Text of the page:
The Advice Marriage Therapists Give Couples Who’ve Fallen Out Of Love

by | Dec 20, 2016

Marriage counseling is much like trying to ride tandem, as long as you’re both willing to pedal.

A relationship is ever-changing and you will each have to keep what matters most to you in check.

Perhaps your shared values have changed or your communication habits are becoming too destructive.

It’s possible to find re-connection and happiness again, as long as you’re both willing to prioritize physical and mental health first and create a solid line of open and honest communication at all times.

 Therapists often see couples facing a very real dilemma: After years and years together, one or both partners no longer feel as “in love” as they were before.
Is it possible to fall back in love? Absolutely, but it takes time and effort from both spouses. Below, marriage therapists offer a short list of advice they give couples at this crossroad.

 

1. Accept that you may have to work at falling back “in like” with each other first.

Falling out of love didn’t happen overnight. Falling back in love is going to take some time, too, explained David McFadden, a couples counselor at Village Counseling Center in Hanover Park, Illinois. To that end, lower your expectations and ask yourself: What is it going to take for me to even “like” my spouse again?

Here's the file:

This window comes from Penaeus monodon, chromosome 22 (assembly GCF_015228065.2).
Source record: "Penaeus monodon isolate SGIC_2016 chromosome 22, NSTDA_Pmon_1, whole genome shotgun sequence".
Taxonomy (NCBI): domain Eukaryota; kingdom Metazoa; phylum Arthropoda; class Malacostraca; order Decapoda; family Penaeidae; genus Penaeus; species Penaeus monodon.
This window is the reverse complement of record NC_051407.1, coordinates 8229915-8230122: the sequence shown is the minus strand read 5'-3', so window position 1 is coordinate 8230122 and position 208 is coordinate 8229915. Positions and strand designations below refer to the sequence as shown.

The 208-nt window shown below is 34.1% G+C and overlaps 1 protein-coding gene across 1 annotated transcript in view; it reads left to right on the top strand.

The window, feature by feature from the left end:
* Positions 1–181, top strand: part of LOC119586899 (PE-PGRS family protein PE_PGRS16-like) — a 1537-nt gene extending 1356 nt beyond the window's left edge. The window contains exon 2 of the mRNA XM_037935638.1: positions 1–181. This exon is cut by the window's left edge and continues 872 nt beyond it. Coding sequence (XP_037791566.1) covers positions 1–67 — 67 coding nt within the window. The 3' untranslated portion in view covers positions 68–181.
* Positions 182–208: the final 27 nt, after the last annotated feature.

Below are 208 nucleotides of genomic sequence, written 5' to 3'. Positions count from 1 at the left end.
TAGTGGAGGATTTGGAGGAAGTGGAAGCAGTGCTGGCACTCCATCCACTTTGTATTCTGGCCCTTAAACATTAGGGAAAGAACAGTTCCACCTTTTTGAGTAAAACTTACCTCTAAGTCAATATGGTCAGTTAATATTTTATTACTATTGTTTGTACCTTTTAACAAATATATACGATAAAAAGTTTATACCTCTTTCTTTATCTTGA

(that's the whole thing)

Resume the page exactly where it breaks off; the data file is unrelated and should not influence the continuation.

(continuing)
“Ask each other: Do we need to forgive things that have hurt in the past before we can like each other again? If so, start the forgiveness process,” he suggested. “Recalling steps you took to forgive in the past can help you get on that path again.”

 

2. End destructive communication patterns.

If you and your spouse are perennially unhappy, it may be because you’re stuck in a negative reactive pattern, possibly the pursuer-distancer pattern, said Jennifer Chappell Marsh, a marriage and family therapist in San Diego, California.
In this pattern, the “pursuer” in the relationship increasingly complains about the lack of connection in the marriage. As a result, the “distancer” avoids engagement by withdrawing or going on the defense.
“The chance for real connection is close to impossible in this vicious cycle,” Chapell Marsh said. “Usually, the more quiet one partner is, the louder the other gets and vice versa. If there’s a chance for the couple to get close again, the pursuer has to focus on delivering their message in a softer way and the distancer must start being more emotionally engaged in the relationship.”

 

3. Ask yourself: What qualities initially led me to fall in love with this person?

You may be able to recapture some of that spark by thinking back on the qualities that initially attracted you to your spouse, said Marcia Naomi Berger, a psychotherapist and author of Marriage Meetings for Lasting Love: 30 Minutes a Week to the Relationship You’ve Always Wanted.
“I always pose that question to couples who want to stay married during their initial session,” she said. “Think on it, then make a point to re-experience happy courtship feelings by going out on a weekly fun date.”

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Source: HuffingtonPost.com